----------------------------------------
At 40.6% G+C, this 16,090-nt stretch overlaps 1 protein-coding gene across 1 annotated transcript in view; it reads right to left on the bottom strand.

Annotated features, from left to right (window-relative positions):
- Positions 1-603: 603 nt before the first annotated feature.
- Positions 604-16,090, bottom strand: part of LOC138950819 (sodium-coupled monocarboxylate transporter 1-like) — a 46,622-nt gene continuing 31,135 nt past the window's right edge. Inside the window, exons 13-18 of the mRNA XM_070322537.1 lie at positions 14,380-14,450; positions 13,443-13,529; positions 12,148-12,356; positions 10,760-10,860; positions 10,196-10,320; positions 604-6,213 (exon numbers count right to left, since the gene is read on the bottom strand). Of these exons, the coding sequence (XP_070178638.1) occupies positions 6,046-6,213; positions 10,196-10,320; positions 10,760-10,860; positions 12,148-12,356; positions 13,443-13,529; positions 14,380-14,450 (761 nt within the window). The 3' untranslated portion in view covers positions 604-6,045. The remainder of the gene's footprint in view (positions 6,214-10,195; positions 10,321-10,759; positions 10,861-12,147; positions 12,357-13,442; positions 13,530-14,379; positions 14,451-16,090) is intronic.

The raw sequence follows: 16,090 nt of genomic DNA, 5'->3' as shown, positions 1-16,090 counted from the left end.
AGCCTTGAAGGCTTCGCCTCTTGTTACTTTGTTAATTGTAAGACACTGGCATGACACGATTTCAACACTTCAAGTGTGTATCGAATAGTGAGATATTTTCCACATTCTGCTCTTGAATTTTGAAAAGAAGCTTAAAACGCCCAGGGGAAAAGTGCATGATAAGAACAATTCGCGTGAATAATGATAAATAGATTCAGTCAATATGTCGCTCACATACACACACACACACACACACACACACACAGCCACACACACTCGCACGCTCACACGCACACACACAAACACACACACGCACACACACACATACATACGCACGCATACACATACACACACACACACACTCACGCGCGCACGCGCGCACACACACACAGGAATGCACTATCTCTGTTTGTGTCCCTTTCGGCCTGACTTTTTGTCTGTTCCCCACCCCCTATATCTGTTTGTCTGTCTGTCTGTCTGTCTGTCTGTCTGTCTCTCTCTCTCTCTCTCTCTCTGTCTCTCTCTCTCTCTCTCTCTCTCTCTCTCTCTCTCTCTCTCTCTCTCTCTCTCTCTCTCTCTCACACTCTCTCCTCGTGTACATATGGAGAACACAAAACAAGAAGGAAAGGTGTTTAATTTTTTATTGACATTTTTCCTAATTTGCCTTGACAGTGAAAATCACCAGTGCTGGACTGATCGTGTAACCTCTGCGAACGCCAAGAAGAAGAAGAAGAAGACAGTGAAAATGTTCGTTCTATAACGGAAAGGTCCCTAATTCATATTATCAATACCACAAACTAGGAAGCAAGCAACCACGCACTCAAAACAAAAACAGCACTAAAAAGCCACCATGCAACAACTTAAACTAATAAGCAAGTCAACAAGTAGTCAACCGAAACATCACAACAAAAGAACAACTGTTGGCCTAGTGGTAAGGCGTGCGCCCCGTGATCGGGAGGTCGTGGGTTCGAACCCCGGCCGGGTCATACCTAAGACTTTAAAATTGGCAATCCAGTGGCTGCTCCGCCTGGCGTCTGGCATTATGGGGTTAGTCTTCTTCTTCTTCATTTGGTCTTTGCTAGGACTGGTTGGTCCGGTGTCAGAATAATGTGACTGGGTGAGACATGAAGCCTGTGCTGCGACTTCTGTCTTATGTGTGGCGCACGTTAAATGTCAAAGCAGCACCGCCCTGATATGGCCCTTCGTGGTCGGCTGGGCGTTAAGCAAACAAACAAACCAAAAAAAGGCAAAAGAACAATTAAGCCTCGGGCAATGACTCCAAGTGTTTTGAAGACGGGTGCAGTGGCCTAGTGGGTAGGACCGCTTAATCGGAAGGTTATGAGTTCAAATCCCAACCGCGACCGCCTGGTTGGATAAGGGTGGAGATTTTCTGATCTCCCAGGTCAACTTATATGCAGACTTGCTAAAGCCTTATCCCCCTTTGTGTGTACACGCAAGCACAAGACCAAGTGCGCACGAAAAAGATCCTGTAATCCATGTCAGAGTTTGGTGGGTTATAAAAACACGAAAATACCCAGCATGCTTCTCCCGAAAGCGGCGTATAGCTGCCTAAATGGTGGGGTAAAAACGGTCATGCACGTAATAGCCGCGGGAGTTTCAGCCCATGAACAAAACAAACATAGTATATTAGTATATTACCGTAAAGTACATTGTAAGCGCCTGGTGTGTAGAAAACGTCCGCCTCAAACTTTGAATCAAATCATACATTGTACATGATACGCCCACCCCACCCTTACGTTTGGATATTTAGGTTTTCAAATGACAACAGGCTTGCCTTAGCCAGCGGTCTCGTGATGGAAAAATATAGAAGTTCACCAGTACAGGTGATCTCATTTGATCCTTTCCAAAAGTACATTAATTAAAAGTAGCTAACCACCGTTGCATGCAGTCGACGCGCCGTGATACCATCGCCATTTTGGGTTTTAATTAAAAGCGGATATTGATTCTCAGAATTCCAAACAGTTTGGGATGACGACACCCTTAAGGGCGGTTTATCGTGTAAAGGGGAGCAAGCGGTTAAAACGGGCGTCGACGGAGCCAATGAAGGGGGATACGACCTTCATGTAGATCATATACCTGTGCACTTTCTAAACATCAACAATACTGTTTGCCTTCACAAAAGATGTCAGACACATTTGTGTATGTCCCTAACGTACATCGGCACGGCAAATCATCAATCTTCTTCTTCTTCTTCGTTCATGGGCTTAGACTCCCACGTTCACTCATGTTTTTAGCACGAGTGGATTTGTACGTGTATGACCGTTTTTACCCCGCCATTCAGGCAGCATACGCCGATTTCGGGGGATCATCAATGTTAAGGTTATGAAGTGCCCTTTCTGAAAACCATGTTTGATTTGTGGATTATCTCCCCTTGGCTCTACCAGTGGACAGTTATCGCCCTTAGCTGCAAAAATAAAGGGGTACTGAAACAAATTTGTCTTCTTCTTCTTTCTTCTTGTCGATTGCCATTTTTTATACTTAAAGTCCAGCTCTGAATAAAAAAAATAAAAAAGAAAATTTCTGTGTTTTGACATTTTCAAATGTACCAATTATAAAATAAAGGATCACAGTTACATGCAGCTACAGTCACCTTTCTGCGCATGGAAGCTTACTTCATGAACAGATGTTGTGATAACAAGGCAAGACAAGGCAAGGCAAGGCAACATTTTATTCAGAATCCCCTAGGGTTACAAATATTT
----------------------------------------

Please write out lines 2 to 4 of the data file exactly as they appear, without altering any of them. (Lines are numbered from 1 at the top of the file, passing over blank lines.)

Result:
Annotated features, from left to right (window-relative positions):
- Positions 1-603: 603 nt before the first annotated feature.
- Positions 604-16,090, bottom strand: part of LOC138950819 (sodium-coupled monocarboxylate transporter 1-like) — a 46,622-nt gene continuing 31,135 nt past the window's right edge. Inside the window, exons 13-18 of the mRNA XM_070322537.1 lie at positions 14,380-14,450; positions 13,443-13,529; positions 12,148-12,356; positions 10,760-10,860; positions 10,196-10,320; positions 604-6,213 (exon numbers count right to left, since the gene is read on the bottom strand). Of these exons, the coding sequence (XP_070178638.1) occupies positions 6,046-6,213; positions 10,196-10,320; positions 10,760-10,860; positions 12,148-12,356; positions 13,443-13,529; positions 14,380-14,450 (761 nt within the window). The 3' untranslated portion in view covers positions 604-6,045. The remainder of the gene's footprint in view (positions 6,214-10,195; positions 10,321-10,759; positions 10,861-12,147; positions 12,357-13,442; positions 13,530-14,379; positions 14,451-16,090) is intronic.